- Bihar received the lowest score of 0.5 points in the index.
What is Energy Conservation (Amendment) Act in 2022
- In 2022, India enacted the Energy Conservation (Amendment) Act, which brings significant changes to the country’s building codes.
- This amendment introduces the transformation of the Energy Conservation Building Code (ECBC) into the Energy Conservation and Sustainability Building Code.
- This transformation involves the inclusion of provisions related to embedded carbon, achieving net zero emissions, enhancing materials and resource efficiency, promoting clean energy deployment, and fostering circular practices.
- The amendment also mandates the adoption of ECO Niwas Samhita, the residential building energy code, which is pivotal since residential buildings account for 75 percent of the total electricity consumption in the building sector.
- In the near future, the government is anticipated to revise and modernize ECO Niwas Samhita, after which states will proceed to implement rules based on the updated code.
Context: EU invites Ukraine to begin membership
More about the news:
- The European Commission has recommended inviting Ukraine to begin membership talks with the European Union (EU), provided it meets certain conditions related to corruption, lobbying laws, and national minority safeguards.
- Ukrainian President Volodymyr Zelenskiy welcomed this recommendation as a “historic step” toward Western integration.
- The final decision on starting accession talks will be made by the 27 EU member states in mid-December, with Hungary being a potential obstacle.
- If approved, formal accession talks with Ukraine are expected to begin next year.
- Ukraine has faced significant challenges, including its ongoing conflict with Russia, but it has made progress in tackling corruption and is committed to post-war reconstruction efforts free from graft.
What is the requirement for joining the EU:
- According to Article 49 of the EU treaties,any European nation seeking to become an EU member must commit to upholding and promoting the EU’s fundamental values outlined in Article 2.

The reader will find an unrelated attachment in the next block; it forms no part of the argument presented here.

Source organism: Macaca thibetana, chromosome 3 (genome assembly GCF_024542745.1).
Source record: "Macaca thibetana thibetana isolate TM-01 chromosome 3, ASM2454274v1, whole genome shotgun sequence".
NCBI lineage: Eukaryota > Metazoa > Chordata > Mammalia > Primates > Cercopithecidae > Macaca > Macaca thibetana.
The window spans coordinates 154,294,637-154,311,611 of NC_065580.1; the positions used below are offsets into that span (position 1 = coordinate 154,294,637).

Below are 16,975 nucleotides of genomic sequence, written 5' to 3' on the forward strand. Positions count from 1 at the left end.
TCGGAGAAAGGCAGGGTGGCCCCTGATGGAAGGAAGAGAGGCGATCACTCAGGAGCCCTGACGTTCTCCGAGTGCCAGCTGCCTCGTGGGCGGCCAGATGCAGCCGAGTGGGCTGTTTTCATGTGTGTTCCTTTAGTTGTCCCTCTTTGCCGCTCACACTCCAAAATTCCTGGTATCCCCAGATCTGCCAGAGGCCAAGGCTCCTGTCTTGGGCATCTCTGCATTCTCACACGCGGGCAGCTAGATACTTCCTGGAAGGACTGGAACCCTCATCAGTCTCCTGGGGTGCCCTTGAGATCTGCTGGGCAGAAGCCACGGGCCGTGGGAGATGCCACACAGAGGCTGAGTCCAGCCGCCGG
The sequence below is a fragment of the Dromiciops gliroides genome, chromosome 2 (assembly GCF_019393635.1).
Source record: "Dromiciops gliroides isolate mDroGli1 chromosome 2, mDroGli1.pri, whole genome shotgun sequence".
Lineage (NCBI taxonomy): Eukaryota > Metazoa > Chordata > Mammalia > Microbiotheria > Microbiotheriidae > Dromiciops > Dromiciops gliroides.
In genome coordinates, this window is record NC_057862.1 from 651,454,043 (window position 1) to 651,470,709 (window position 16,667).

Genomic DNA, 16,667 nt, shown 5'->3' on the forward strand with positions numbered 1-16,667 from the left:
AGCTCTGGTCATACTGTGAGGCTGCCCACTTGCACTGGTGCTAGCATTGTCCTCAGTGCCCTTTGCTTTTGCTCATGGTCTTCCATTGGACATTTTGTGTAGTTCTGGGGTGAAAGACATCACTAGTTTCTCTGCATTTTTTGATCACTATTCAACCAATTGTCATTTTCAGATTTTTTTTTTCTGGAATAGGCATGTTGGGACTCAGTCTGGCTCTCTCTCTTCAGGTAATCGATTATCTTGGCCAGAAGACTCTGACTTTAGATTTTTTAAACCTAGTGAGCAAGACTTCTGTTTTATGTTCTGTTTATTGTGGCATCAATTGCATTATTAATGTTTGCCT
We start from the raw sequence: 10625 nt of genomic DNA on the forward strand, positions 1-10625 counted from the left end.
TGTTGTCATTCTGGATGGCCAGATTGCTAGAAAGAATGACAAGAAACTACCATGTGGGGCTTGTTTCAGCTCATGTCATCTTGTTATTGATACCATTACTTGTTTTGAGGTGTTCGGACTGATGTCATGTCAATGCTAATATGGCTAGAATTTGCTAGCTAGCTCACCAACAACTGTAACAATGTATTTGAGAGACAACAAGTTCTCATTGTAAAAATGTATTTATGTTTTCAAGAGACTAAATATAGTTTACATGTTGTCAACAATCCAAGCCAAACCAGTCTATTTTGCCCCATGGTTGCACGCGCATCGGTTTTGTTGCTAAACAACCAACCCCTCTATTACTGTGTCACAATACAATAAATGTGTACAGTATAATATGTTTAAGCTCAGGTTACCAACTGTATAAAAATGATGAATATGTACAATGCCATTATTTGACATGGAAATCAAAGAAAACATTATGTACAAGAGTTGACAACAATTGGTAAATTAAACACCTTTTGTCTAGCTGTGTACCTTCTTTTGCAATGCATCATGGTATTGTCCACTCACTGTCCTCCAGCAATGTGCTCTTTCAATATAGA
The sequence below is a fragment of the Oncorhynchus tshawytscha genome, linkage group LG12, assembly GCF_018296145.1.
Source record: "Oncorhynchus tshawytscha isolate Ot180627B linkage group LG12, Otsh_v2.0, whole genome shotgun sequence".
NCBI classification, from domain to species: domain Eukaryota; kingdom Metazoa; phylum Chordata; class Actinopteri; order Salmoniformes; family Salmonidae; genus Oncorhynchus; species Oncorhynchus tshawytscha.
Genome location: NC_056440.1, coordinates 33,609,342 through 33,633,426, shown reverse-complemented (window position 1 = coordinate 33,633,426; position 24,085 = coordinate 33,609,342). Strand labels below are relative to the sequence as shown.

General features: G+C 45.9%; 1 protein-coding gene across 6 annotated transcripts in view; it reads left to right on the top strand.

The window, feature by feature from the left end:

- These values encompass principles such as freedom, democracy, equality, and the rule of law, among others.
- Following the submission of an application, EU member states assess the nation’s suitability for membership based on these principles.
- Specific criteria:
- The Copenhagen European Council meeting in 1993 established more detailed conditions known as the Copenhagen Criteria.
- These criteria outline the fundamental requirements that all candidate countries must meet.
- For instance, they encompass having a well-functioning market economy, maintaining a stable democracy and rule of law, and adhering to all EU legislation, including that related to the Euro.
What is the process of joining the EU:
- The process for achieving European Union membership involves three distinct stages, outlined as follows:
- First stage: The country is granted the status of an official candidate. In this initial phase, the candidate nation responds to inquiries to demonstrate its alignment with the membership criteria.
- Second stage: The formal negotiations for membership commence with the candidate. This phase encompasses the integration of EU law into national legislation and the fulfillment of a wide range of requirements, referred to as the accession criteria, which pertain to the legal, administrative, economic, and other aspects.
- Third stage: Upon the successful completion of negotiations and the fulfillment of all accession criteria, the candidate becomes eligible for EU membership. The final decision regarding membership is subject to a unanimous vote by the existing EU member states, who must collectively endorse the new accession.
Section: National body
Context: UGC notifies regulations for foreign varsities to set up India campus
More about the news:
- The University Grant Commission (UGC) has issued regulations allowing foreign universities ranked among the world’s top 500 to establish branch campuses in India.
- These regulations, which come nearly ten months after the draft was published for feedback, outline key aspects of foreign universities’ operations in India.
- Each foreign university may set up multiple campuses in India and collaborate with other institutions to establish these campuses, provided they meet eligibility criteria individually.
- These institutions will have control over their admission processes, fee structures, and the ability to repatriate funds to their parent campuses.
- However, they must ensure international faculty members appointed to teach in India stay in the country for at least one semester.
- Furthermore, these institutions cannot offer online or distance learning programs and must seek approval from the UGC for any new programs in India.
- The regulations also stipulate that foreign universitiesmust not establish representative offices in India and are encouraged to provide merit-based or need-based scholarships to Indian students.
What is University Grants Commission: